Although not shown, in use, a carabiner is connected to looped end 32 of cable 28 (FIG. 9), and a looped section of webbing is connected to the carabiner. A second carabiner is then connected to the opposite end of the webbing, and the climbing rope is run through the second carabiner. It will be appreciated that the nut is designed to be wedged into place such that a load on the nut is exerted in the vertical direction as the nut is placed in a crack. Stated otherwise, the load on the nut when it is under load is preferably exerted in the direction generally parallel to the longitudinal axis through the nut, which as noted above, is parallel to the direction of bores 24, 26.
With reference to FIGS. 3 through 6 it may be seen that the faces 12, 14, 16 and 18 taper angularly from upper end face 22 converging toward lower end face 20. The angle at which the opposed faces taper from face 22 to face 20 is the same for each opposed face, and the taper is thus equiangular. Stated another way, there is a constant taper angle in each of the opposed faces moving from upper end face 22 to lower end face 20. That is, the faces define straight sided and planar tapered surfaces when in side elevation as in FIGS. 3 through 6.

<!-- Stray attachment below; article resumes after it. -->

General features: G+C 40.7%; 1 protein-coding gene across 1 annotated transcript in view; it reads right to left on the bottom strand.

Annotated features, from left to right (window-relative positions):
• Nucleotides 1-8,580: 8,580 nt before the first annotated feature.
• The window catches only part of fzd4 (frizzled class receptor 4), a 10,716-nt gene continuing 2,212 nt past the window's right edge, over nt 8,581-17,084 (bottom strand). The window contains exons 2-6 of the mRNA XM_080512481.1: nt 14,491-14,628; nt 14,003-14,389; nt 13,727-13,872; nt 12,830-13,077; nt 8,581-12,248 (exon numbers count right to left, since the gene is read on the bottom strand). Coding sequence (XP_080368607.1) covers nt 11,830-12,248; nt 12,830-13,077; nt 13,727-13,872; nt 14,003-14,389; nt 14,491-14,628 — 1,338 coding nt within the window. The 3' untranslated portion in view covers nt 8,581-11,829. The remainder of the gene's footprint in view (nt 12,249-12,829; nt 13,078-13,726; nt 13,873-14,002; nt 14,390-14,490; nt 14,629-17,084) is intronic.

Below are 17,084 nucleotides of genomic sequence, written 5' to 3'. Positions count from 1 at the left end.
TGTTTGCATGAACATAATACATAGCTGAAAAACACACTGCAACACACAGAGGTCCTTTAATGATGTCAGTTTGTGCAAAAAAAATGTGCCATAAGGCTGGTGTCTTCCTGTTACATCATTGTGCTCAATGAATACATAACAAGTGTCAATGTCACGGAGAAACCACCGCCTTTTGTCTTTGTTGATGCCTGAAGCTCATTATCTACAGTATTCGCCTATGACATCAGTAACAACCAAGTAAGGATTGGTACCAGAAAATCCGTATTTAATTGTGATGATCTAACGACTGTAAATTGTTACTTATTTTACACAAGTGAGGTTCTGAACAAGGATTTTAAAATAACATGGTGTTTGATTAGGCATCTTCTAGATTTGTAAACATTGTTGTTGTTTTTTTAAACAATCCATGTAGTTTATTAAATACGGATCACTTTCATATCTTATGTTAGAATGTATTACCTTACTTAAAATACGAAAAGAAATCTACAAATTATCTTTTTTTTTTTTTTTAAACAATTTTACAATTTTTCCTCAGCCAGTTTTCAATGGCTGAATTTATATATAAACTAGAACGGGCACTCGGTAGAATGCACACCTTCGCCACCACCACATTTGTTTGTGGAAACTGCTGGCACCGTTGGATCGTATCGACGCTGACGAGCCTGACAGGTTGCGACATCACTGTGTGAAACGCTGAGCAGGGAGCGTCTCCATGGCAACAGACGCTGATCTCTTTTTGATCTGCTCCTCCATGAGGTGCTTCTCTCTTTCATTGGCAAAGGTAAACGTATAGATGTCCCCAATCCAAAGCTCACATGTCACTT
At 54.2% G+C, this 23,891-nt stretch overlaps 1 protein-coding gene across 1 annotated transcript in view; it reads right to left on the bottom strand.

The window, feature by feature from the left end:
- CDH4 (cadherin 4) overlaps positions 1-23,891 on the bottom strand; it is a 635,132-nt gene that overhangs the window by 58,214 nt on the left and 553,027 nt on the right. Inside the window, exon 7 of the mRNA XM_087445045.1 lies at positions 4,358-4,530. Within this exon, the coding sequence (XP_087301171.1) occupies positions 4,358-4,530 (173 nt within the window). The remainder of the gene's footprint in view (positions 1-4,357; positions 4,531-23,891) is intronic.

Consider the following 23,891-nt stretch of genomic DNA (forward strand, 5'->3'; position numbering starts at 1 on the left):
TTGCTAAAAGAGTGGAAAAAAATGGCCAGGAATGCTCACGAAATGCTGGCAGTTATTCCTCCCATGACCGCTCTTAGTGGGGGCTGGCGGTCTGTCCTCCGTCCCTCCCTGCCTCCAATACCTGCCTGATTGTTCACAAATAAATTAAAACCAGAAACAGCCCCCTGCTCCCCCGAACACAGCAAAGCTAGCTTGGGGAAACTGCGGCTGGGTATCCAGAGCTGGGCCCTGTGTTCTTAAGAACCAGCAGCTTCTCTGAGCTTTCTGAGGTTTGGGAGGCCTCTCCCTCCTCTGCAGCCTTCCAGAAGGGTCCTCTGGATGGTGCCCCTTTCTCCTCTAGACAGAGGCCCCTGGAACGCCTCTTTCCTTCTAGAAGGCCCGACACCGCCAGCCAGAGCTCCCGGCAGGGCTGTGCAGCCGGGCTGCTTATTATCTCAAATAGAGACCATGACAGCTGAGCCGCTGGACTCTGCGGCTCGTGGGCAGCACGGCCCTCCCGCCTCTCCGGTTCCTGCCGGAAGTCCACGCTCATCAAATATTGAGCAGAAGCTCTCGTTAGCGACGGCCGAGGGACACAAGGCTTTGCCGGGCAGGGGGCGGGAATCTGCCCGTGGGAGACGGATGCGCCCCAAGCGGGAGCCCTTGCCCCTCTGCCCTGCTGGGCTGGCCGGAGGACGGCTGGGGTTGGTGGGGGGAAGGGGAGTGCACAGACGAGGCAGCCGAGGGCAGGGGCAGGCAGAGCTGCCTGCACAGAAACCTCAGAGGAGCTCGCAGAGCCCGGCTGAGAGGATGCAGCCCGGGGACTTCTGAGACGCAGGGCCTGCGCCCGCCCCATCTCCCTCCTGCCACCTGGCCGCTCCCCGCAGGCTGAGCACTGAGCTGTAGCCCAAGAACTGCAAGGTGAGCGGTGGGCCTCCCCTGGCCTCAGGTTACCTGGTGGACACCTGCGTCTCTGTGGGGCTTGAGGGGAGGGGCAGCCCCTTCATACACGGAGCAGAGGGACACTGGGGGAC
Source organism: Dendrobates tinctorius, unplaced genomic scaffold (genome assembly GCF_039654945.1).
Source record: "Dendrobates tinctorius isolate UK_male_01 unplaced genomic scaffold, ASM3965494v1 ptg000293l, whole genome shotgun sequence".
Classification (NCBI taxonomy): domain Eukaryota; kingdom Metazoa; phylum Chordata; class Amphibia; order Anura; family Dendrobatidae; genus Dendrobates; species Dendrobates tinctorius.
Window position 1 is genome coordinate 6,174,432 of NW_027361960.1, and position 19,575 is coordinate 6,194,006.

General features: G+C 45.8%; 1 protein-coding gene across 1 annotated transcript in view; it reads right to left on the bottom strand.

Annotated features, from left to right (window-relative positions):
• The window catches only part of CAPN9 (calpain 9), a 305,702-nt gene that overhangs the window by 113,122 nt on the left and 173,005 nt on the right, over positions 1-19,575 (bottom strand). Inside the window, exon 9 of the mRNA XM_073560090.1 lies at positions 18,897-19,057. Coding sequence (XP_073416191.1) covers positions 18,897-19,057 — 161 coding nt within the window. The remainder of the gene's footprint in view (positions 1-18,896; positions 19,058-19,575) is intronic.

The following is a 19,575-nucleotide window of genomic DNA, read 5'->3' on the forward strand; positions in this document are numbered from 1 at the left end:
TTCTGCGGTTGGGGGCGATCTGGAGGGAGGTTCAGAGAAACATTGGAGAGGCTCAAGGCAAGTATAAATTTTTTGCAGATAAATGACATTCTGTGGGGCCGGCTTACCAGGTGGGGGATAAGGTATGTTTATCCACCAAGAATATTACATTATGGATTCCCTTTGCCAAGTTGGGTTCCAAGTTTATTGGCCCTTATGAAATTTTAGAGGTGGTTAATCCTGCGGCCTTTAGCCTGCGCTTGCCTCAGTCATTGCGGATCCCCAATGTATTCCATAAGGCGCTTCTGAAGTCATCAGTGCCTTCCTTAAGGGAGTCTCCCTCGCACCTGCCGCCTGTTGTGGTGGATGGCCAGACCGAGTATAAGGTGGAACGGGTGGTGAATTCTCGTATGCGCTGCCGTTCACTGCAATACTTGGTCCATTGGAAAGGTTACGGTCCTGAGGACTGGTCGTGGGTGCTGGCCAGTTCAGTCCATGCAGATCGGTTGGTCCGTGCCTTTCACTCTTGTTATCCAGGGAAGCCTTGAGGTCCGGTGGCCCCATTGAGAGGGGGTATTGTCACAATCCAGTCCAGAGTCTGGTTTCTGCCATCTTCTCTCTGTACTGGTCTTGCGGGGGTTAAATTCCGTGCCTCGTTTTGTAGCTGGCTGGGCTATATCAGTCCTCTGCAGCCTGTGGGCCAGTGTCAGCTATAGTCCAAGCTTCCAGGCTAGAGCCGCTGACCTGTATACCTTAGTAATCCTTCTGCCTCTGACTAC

The two adjacent convex faces, convex front face 12 and the adjacent convex side face 16, are both radially symmetrically curved about a centerline extending along the faces to define the convex surfaces (see FIGS. 7 and 8). The two adjacent concave faces 14 and 18 similarly have radially symmetrically curved concave channels formed therein to define the concave faces.